"I'll take that one. He's already box-trained," said one woman as the orange kitten did his duty in a litter box at the rear of the downtown ZCMI store window.
Despite what he may have considered an impertinent audience, the tabby finished his business and rejoined his two buddies, who were clambering over a miniature castle.Meanwhile, three older cats snoozed or sat pensively in the next window and six puppies of unknown heritage cavorted in the two windows down the way.
These were the first 12 of the "adorable adoptable animals" featured by the Humane Society of Utah in its latest effort to find homes for the homeless. A new group of animals will be shown at the store each day through Nov. 12, said Katharine Brant, development director for the society.
By 1 p.m. Monday, about a dozen of the window shoppers had expressed serious interest in taking one of the dogs or cats home, Brant said. But the society asked them to think it over and come back that evening if they still wanted to go ahead.
Those who do decide to add a member to their households must pay $25 for a male cat, $30 for a female cat, $35 for a male dog or $40 for a female dog to cover the cost of spaying or neutering and the first set of shots, Brant said.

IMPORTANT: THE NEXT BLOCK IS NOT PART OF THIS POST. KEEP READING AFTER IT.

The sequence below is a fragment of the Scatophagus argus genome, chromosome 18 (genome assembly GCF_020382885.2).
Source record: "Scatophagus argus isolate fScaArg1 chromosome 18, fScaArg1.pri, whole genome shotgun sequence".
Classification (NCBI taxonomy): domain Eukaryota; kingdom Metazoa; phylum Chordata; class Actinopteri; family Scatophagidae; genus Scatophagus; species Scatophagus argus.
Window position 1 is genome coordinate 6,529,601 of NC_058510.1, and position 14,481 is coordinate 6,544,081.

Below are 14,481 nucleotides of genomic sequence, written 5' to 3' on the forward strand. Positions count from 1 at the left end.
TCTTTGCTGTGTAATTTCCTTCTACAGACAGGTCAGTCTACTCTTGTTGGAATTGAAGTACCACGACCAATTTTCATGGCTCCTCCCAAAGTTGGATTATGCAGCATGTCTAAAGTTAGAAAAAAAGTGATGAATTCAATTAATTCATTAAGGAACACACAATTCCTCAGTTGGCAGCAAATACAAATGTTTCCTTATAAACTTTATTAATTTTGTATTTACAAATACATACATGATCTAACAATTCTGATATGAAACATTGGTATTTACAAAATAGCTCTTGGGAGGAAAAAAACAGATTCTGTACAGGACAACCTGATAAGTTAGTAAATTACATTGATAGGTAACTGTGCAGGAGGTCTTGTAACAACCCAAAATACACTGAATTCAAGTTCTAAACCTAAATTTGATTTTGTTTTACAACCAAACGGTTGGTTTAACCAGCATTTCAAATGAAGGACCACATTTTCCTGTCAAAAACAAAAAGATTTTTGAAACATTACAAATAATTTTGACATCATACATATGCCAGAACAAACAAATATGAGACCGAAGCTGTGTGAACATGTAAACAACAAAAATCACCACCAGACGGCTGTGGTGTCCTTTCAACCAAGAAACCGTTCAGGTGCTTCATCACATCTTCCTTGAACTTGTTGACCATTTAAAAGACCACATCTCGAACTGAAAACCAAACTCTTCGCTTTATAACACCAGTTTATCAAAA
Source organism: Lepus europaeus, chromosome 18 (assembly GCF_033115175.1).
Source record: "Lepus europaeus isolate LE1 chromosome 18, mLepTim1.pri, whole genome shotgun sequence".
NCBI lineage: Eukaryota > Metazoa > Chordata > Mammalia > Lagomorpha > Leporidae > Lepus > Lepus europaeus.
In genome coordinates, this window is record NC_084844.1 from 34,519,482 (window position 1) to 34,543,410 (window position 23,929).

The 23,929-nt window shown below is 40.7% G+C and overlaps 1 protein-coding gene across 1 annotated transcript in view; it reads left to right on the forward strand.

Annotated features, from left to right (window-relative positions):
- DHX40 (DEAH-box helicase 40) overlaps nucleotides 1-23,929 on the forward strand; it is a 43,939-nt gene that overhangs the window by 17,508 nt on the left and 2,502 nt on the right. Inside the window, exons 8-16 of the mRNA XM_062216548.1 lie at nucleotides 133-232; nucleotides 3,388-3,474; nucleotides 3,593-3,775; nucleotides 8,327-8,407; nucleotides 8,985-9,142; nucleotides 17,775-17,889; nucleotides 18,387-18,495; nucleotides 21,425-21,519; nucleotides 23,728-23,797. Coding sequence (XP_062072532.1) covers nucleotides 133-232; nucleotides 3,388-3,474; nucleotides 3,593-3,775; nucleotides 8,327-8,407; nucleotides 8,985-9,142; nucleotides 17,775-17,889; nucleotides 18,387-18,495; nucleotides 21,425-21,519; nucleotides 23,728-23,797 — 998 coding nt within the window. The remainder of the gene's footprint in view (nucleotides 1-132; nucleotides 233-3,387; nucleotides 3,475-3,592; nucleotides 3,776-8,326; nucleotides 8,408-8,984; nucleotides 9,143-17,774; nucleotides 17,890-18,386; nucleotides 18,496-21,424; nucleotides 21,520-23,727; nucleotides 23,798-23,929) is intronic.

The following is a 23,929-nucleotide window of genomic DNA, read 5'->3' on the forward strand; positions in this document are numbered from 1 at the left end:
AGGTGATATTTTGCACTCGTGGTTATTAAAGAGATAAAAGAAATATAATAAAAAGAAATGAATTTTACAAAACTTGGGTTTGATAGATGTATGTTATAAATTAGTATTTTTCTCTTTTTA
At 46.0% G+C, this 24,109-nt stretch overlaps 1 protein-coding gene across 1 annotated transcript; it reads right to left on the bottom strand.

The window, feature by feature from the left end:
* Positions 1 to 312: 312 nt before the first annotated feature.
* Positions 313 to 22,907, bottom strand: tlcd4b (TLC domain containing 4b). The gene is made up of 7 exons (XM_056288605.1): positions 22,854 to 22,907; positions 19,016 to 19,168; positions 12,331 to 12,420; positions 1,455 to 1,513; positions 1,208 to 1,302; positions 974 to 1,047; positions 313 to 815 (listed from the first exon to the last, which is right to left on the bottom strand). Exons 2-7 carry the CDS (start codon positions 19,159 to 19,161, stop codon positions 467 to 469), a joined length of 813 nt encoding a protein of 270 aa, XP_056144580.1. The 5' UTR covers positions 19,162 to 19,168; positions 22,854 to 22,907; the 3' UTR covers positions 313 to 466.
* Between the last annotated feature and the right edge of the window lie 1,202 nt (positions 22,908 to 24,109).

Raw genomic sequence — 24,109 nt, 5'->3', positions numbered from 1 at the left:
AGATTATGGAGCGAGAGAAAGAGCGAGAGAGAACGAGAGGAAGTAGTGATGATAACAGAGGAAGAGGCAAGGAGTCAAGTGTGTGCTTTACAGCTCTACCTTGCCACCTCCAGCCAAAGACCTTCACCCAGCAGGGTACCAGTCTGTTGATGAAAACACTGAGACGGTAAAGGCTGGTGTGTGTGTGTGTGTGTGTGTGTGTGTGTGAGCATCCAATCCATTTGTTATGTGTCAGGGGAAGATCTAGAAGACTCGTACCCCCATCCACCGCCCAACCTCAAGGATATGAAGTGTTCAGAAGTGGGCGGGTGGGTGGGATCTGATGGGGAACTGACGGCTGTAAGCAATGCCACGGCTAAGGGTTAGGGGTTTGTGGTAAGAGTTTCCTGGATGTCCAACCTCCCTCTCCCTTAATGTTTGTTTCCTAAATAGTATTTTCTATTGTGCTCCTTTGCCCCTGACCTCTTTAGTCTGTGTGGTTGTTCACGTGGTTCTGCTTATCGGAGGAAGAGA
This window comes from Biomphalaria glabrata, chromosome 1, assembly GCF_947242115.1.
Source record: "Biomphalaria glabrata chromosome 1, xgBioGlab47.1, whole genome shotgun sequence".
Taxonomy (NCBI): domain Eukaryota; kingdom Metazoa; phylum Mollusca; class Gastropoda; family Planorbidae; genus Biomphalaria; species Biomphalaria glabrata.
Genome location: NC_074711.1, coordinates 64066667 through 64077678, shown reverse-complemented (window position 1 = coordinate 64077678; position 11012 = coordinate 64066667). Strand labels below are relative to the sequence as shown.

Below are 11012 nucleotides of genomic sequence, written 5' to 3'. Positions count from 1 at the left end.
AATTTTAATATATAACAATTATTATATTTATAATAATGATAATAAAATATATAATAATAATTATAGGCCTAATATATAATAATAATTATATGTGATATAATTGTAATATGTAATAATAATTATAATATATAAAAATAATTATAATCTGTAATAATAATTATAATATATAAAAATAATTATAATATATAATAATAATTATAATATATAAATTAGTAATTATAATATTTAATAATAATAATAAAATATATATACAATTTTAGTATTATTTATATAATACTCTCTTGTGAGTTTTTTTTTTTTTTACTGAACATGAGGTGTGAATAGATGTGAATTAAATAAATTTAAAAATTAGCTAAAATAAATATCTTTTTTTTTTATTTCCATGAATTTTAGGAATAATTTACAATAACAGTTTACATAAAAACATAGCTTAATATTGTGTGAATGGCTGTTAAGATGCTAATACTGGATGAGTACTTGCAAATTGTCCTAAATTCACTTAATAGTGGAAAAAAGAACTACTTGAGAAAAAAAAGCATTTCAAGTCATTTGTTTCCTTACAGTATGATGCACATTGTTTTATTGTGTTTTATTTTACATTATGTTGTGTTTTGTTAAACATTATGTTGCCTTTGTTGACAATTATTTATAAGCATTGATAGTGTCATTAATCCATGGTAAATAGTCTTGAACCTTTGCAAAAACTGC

For that price they also get a collar, an ID tag, a leash or carrier and a sack of pet food.
In an effort to make sure the animal will be treated well, the society has prospective owners fill out a questionnaire. It asks such things as whether the animal will live inside or out; who will care for it at vacation time; and how problems like barking and scratching will be handled.
"You have to be prepared to make a commitment in terms of time, effort, dedication," said Brant, "and so that's why we're kind of fussy about checking out these owners."
She said the Utah society has to kill about 85 dogs and 90 cats every day at its shelter but would rather kill an animal than allow it to be mistreated.
ZCMI is helping with the program by selling stuffed dogs at a discount and donating 50 cents to the society for each dog sold, said Fay Shifflett, the company's special events coordinator.